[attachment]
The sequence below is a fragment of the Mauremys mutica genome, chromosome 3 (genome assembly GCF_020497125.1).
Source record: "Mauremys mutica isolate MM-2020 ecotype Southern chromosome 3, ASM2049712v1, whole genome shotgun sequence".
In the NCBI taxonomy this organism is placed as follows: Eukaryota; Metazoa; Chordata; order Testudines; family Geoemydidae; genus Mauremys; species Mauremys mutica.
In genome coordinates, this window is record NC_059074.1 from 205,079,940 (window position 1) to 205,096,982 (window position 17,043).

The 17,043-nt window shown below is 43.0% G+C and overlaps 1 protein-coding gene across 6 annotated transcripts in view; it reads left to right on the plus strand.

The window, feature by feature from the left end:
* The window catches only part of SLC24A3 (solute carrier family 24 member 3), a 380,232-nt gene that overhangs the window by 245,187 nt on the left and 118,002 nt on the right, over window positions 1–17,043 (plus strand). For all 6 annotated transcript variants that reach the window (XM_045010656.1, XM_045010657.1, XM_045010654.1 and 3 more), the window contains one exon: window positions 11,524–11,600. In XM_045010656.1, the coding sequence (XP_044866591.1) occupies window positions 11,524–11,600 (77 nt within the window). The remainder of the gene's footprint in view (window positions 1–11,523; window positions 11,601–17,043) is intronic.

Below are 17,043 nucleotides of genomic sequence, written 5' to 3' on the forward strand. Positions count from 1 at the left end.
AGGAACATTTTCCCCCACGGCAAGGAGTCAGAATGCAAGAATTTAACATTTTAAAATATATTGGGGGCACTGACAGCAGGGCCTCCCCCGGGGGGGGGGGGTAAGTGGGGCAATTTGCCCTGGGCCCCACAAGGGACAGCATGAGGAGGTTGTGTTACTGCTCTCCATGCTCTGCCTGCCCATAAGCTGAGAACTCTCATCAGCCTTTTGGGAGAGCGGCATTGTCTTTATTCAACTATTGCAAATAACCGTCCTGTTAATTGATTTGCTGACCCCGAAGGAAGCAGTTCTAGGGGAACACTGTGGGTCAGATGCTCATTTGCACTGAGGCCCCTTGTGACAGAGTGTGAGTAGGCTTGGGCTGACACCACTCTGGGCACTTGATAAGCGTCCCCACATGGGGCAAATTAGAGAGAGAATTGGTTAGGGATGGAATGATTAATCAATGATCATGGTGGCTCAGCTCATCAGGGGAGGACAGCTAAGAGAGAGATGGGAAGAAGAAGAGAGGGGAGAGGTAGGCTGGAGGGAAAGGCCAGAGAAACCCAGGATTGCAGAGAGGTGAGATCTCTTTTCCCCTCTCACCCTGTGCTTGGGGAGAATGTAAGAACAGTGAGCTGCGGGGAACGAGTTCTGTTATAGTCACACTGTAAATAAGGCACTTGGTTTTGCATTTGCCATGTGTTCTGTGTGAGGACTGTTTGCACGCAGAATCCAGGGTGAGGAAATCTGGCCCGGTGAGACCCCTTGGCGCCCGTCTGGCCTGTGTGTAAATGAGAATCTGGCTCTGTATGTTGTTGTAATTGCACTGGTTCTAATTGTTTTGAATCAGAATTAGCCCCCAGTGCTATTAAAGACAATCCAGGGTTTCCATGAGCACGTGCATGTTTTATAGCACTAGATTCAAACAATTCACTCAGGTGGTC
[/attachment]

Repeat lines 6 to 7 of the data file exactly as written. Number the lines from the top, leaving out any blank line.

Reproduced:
The window, feature by feature from the left end:
* The window catches only part of SLC24A3 (solute carrier family 24 member 3), a 380,232-nt gene that overhangs the window by 245,187 nt on the left and 118,002 nt on the right, over window positions 1–17,043 (plus strand). For all 6 annotated transcript variants that reach the window (XM_045010656.1, XM_045010657.1, XM_045010654.1 and 3 more), the window contains one exon: window positions 11,524–11,600. In XM_045010656.1, the coding sequence (XP_044866591.1) occupies window positions 11,524–11,600 (77 nt within the window). The remainder of the gene's footprint in view (window positions 1–11,523; window positions 11,601–17,043) is intronic.